The cost of the 2004 Summer Games in Athens was an estimated $15 billion. Today, the city is littered with abandoned sports venues and empty parking lots.

British photographer Jamie McGregor Smith spent 10 days recording this fraught built legacy.

“A lot of the inspiration came from my own background photographing sites of significant industrial or social change,” Smith says. “For me, Olympic construction like any large-scale developments should be future-proof and allow for functional adaptability.”

“The most surprising part of the project was the small number of people I encountered whilst photographing the sites,” he says.

After a while, the desolation started to get to him. “I feed off the loneliness and solitude whilst documenting locations like this, it helps your concentration and it’s easier to ‘get your eye in’ so to speak," he says. "[But] at times it was even too much for me, and I’d rush back to my hotel to pick conversation with the evening barman.”

These photographs represent the ultimate cautionary tale.

It’s impossible to glance over these photographs and not wonder if London will suffer the same fate.

London’s organizers took pains to avoid some of the biggest problems that’ve plagued other host cities.

They repurposed existing arenas, built temporary structures where they could, and designed new facilities to transform into smaller buildings after the Games.

But London still has eight new venues it didn’t have before. Let’s hope that years from now, Smith doesn’t have reason to photograph them.

In The Ruins Of Athens 2004, A Glimpse Of London’s Future?

A new photography exhibit at the Print House Gallery in London zeroes in on the apocalyptic landscapes of the 2004 Olympic Games. How do you say “cautionary tale” in Greek?

With the close of the Summer Games Sunday comes the toughest contest of all: the one in which London vies to overcome the curse of the Games themselves. Some experts say that few, if any, Olympic host cities of recent memory reaped long-term economic rewards. Nowhere is that more evident than in Athens, where eight years after the estimated $15 billion Summer Games, abandoned venues and empty parking lots stretch across the city—hunkering monuments to the dark consequences of welcoming the world into your living room.

British photographer Jamie McGregor Smith spent 10 days recording this fraught physical legacy. “A lot of the inspiration came from my own background photographing sites of significant industrial or social change,” Smith tells Co.Design. “For me, Olympic construction like any large-scale developments should be future-proof and allow for functional adaptability.” Obviously, very little of that “adaptability” is on display here. The Athens Olympic Aquatic Centre, Marousi, sits empty and derelict. Patches of weeds sprout up in the sand of the Faliro Olympic Volleyball Centre. The parking-lot asphalt seems to span miles, all of it oddly devoid of oil stains. The desolation verges on the cinematic, and you start to wonder how much of what you’re seeing reflects the venues’ day-to-day lifelessness and how much results from careful editing.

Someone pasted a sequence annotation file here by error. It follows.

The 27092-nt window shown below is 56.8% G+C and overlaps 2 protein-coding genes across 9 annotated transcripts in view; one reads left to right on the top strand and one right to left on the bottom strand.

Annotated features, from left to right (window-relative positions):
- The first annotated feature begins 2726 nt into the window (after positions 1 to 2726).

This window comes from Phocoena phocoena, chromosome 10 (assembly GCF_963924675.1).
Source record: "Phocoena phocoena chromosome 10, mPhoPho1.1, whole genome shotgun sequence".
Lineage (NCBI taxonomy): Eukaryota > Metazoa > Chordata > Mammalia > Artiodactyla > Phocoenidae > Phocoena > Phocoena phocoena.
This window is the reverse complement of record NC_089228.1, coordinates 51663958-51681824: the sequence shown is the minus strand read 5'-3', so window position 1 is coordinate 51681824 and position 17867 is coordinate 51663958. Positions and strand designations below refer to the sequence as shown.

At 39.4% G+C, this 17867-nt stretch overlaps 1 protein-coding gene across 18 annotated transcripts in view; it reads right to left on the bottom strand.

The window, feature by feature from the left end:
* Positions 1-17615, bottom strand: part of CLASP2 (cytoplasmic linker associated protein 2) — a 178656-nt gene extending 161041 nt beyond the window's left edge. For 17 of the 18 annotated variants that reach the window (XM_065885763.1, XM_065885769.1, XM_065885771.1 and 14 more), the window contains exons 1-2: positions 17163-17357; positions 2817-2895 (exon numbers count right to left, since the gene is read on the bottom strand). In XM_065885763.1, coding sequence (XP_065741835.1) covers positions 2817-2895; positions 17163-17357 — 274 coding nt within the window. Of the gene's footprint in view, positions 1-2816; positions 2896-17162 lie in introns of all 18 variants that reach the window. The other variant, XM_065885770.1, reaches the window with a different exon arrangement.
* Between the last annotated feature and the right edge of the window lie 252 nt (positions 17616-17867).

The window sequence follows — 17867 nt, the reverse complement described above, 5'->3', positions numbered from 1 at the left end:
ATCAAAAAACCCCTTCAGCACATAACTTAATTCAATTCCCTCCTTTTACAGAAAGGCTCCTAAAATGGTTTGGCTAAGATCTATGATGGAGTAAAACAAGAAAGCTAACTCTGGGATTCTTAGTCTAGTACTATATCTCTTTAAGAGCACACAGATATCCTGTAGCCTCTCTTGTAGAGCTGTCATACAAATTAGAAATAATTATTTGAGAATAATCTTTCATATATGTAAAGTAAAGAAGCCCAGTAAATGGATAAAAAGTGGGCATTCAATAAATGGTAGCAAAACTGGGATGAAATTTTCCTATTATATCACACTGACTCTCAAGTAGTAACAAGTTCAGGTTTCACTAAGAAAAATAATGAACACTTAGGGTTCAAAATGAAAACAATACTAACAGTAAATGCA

Whatever the answer, Smith didn’t have to work too hard to evoke a sort of post-apocalyptic void. “The most surprising part of the project was the small number of people I encountered whilst photographing the sites,” he says. “I feed off the loneliness and solitude whilst documenting locations like this, it helps your concentration and it’s easier to ‘get your eye in’ so to speak. [But] at times it was even too much for me, and I’d rush back to my hotel to pick conversation with the evening barman.”

It’s impossible to glance over these photographs and not wonder if London is hurtling toward the same fate. Organizers there endeavored to avoid some of the biggest problems that’ve plagued other host cities: They repurposed existing arenas, built several temporary structures, and made it possible to convert new facilities into smaller buildings. Still, London now has eight new venues that didn’t exist before, including the large, controversial main stadium. Here’s hoping Smith doesn’t have reason to photograph it in eight years.

Smith’s photographs will be exhibited at the Print House Gallery September 7 to October 3. Limited-edition prints can be purchased by contacting Smith or the gallery.

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8 Comments

  • Konrap

    The olympic basketball arena was built in 1991 (1996 olympic games bit) not for the 2004 olympic games.......Photo1
    The indoor arena is not 8 years old but 21 years old!!!!
    Few people know that!!!!! LEARN IT

  • Manoj Manduva

    How , can they not think about sustainability. So much waste of material !

  • jonsenc

    so Athens can get a summer olympics (which then turns to shit), but San Francisco can't get a run? (fyi, SF got beat out by London 2012).

  • Stan

    "THAT FIRE" is right on point! that's the first thing that crossed my mind after seeing the photos... i wanna skate these!

  • Néstor Iván Parra Martínez

    If that Olympics was in Colombia, that places would be now really ruines! hehe It don't look that was 8 years ago!!

  • Flipify Media

    This will not happen in London. We've learnt a lot of lessons from the 'Millenium Dome' mistake in the early... you guessed it... 2000s. The dome is now known as the O2 Arena, named after a leading UK mobile network provider (part of Telefonica) and is well recognised as one of the leading music and entertainment venues in the UK. The same, I am sure, will apply to all London 2012 facilities - although some might have other uses than sport.